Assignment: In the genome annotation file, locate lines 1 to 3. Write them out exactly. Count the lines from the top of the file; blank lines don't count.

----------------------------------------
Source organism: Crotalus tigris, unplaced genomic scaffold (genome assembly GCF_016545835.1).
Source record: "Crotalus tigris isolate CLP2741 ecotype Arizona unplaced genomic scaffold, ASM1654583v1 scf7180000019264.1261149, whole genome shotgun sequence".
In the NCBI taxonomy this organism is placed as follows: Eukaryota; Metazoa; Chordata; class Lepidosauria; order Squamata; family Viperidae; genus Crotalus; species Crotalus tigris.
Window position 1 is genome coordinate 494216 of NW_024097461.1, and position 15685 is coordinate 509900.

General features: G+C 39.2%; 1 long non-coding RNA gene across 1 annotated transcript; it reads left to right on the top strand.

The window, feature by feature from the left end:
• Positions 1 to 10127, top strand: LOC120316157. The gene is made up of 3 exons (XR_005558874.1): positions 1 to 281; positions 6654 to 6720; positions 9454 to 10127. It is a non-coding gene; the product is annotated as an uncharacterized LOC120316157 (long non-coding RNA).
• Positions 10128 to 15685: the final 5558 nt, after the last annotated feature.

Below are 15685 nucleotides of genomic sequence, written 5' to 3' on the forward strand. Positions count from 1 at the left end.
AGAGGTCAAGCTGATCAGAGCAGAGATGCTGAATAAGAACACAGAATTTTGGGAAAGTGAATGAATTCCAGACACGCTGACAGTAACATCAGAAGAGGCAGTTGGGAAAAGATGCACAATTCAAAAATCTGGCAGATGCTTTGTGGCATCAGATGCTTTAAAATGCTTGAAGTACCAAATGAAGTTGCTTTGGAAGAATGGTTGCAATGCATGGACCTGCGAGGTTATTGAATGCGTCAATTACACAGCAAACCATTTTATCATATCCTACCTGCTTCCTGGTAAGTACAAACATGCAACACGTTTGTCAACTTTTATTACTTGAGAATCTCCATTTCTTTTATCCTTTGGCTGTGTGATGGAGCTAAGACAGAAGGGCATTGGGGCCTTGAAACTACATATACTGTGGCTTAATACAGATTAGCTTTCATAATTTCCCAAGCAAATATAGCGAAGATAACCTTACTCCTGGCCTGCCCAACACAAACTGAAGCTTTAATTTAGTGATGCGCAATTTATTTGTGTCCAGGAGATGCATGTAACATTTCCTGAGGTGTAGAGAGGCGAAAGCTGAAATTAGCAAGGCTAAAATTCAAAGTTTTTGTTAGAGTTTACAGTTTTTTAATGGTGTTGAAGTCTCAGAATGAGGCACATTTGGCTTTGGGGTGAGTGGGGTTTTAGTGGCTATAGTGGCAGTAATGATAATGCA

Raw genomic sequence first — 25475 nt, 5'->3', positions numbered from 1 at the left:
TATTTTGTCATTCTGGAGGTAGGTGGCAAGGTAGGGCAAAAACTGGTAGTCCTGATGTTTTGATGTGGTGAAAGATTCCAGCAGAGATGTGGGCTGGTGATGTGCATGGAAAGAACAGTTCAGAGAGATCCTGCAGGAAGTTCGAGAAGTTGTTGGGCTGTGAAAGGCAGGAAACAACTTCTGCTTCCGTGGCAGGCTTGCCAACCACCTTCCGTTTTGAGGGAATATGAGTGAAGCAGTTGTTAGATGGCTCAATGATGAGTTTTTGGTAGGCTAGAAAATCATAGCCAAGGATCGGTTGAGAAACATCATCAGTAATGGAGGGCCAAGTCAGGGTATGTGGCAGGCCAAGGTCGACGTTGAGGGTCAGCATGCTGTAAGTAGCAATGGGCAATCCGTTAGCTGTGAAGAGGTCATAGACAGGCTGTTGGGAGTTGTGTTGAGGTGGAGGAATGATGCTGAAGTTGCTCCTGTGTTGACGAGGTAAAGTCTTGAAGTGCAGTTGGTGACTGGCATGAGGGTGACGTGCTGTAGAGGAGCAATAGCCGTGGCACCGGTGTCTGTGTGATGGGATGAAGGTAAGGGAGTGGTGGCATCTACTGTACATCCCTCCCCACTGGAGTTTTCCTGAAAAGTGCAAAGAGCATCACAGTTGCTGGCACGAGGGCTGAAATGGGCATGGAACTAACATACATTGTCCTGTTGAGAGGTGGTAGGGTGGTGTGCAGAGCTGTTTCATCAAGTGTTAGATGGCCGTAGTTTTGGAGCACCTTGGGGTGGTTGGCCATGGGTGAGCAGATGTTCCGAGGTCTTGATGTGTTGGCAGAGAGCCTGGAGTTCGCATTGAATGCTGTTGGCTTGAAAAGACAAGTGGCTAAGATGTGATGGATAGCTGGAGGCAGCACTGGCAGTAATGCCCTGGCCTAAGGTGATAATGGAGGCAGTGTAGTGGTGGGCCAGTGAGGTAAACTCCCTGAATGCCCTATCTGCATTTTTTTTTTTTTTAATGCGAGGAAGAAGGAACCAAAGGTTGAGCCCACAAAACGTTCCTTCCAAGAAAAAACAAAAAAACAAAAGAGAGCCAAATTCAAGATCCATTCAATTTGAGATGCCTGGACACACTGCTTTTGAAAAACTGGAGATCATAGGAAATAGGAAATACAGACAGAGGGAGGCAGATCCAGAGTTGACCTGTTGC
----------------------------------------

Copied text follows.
Source organism: Crotalus tigris, unplaced genomic scaffold (genome assembly GCF_016545835.1).
Source record: "Crotalus tigris isolate CLP2741 ecotype Arizona unplaced genomic scaffold, ASM1654583v1 scf7180000019264.1261149, whole genome shotgun sequence".
In the NCBI taxonomy this organism is placed as follows: Eukaryota; Metazoa; Chordata; class Lepidosauria; order Squamata; family Viperidae; genus Crotalus; species Crotalus tigris.